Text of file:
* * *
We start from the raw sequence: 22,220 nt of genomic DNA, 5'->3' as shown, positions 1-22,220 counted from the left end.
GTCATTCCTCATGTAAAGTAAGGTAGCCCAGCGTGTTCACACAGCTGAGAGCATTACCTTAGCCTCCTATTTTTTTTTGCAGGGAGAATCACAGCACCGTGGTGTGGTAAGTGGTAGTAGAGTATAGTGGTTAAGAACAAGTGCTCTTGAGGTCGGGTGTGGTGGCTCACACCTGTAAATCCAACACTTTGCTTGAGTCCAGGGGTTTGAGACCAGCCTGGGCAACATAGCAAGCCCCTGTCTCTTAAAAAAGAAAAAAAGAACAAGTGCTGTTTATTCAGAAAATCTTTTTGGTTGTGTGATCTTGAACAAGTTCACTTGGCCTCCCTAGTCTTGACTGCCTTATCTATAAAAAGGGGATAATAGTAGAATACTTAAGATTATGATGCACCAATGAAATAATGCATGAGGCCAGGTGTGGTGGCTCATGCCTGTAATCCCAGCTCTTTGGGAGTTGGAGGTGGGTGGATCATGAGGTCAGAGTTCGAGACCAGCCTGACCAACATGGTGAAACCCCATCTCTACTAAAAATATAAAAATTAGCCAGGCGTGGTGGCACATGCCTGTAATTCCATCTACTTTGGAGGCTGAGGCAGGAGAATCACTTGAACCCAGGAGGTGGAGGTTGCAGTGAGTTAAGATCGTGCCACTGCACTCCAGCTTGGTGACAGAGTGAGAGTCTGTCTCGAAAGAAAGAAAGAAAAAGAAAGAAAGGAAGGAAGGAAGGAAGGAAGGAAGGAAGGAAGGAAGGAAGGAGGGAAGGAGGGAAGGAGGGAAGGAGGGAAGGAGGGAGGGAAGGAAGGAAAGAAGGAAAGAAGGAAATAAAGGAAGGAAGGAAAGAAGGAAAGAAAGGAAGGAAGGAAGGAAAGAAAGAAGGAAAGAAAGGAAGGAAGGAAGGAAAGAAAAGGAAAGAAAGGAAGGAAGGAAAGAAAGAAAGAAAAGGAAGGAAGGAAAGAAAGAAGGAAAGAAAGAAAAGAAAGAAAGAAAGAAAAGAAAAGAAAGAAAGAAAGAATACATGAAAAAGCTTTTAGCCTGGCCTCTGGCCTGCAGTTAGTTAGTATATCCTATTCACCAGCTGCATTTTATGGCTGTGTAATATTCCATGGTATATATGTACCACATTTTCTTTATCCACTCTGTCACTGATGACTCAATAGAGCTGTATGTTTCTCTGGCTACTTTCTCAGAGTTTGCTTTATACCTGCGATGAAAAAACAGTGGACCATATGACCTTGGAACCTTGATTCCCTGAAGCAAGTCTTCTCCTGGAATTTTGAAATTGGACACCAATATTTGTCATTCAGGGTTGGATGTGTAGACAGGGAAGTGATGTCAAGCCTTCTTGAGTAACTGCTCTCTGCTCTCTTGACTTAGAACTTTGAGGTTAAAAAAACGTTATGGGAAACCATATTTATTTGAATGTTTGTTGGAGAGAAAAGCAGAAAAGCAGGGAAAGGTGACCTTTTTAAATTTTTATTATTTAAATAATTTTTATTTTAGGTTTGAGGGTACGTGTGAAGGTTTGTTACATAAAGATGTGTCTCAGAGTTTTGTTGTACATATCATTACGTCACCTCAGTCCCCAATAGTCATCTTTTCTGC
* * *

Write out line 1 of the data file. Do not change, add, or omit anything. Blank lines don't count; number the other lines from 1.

We start from the raw sequence: 22,220 nt of genomic DNA, 5'->3' as shown, positions 1-22,220 counted from the left end.